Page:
Morris Manning & Martin, LLP

Insurance Law Analysis: Impact Rule Trumps Choice of Law Rules

12.22.2015

The "impact rule" limits "recovery for [negligent infliction of] emotional distress . . . [to where] there is some impact on the plaintiff, and that impact must be a physical injury."  See Lee v. State Farm Mut. Ins. Co., 533 S.E.2d 82, 84 (Ga. 2000). Accord, e.g.,Barker v. Fox & Associates, 192 Cal. Rptr. 3d 511, 529 (Cal. Ct. App. 2015); Noveshen v. Bridgewater Associates, LP, 47 F. Supp. 3d 1367, 1377 (S.D. Fla. 2014); Frogley v. Meridian Joint Sch. Dist. No. 2, 314 P.3d 613, 624 (Idaho 2013); Owens v. Connections Cmty. Support Programs, Inc., 840 F. Supp. 2d 791, 799 (D. Del. 2012) (applying Delaware law); Sherwood v. Oregon Dep't of Transp., 11 P.3d 664, 671 (Or. Ct. App. 2000); Anderson v. Scheffler, 752 P.2d 667, 669 (Kan. 1988).

Some states do not apply the impact rule, thereby allowing recoveries for negligent emotional distress without an impact.  See SCI Alabama Funeral Services, Inc. v. Brown, 770 So. 2d 97, 101 (Ala. Civ. App. 1999). Accord, Osborne v. Keeney, 399 S.W.3d 1, 15 (Ky. 2012); Clark v. Children's Mem'l Hosp., 955 N.E.2d 1065, 1085 (Ill. 2011); Pierce v. Casas Adobes Baptist Church, 782 P.2d 1162, 1165 (Ariz. 1989); Johnson v. D.C., 728 A.2d 70, 77 (D.C. 1999); Bovsun v. Sanperi, 461 N.E.2d 843, 844 (N.Y. 1984); Resavage v. Davies, 86 A.2d 879, 880 (Md. 1952).  Georgia follows the impact rule, but Alabama does not. 

In Coon v. Med. Ctr., Inc.,  No. A15A0884, Ga. Ct. App., Nov. 20, 2015 (reconsideration denied Dec. 15, 2015), the Georgia Court of Appeals addressed whether Georgia's impact rule would bar recovery, notwithstanding that Alabama law otherwise would apply.  The plaintiff delivered a stillborn baby, which the hospital switched with another stillborn baby prior to release for burial.  After the funeral for the plaintiff's baby, the hospital discovered the error.  The hospital paid to recover and bury the correct body, and the plaintiff sued for negligent infliction of emotional distress.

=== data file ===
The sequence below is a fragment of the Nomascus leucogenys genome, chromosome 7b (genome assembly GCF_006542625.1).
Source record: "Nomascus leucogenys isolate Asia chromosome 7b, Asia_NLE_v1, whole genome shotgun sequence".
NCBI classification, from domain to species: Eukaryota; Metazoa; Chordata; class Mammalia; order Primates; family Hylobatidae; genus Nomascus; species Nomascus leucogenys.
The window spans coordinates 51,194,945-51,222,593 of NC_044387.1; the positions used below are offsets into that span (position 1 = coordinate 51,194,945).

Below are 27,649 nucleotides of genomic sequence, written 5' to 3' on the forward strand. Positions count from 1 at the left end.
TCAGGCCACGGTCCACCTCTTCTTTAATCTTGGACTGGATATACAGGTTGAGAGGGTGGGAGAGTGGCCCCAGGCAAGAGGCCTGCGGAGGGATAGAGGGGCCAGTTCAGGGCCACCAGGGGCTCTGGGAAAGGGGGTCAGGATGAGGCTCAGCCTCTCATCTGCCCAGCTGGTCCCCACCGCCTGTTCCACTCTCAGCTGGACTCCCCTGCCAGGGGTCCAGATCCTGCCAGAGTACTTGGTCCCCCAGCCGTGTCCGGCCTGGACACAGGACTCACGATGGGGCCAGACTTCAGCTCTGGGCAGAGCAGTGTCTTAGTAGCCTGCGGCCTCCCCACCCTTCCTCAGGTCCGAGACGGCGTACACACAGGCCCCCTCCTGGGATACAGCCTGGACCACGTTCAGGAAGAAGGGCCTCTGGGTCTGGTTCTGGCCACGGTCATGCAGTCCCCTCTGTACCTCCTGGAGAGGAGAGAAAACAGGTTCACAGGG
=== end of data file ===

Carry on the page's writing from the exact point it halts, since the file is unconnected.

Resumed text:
It was undisputed that Alabama law would allow the case to go forward, notwithstanding the absence of a physical impact to the plaintiff, and under Georgia's choice of law rules, Alabama law would apply.  Id. at *3.  The question was whether the Court would apply Alabama law where doing so would require Georgia courts to recognize a cause of action rejected in Georgia. After considering the question, a majority of the Court held that Georgia's public policy trumped the application of its choice of law principles.  As a result, Georgia’s impact rule applied.

An Illinois federal court reached the opposite conclusion in Schwarz v. Nat'l Van Lines, Inc., 375 F. Supp. 2d 690 (N.D. Ill. 2005).  In that case, an Oregon resident sued an Illinois mover for negligent infliction of emotional distress after it delayed delivery of her belongings for four months.  Illinois, the forum state, strictly applied the impact rule to this type of case, whereas Oregon allowed for an exception.  Weighing the various interests of Oregon and Illinois, the court determined that Oregon’s interests were greater, since that is where the plaintiff developed depression and received treatment.  Id. at 703.  As such, applying Oregon law to the impact rule issue, the plaintiff was allowed to maintain a cause of action without showing a physical injury. Id.

For more information, please contact the authors, Lew Hassett and Hillary Kinsey.

 

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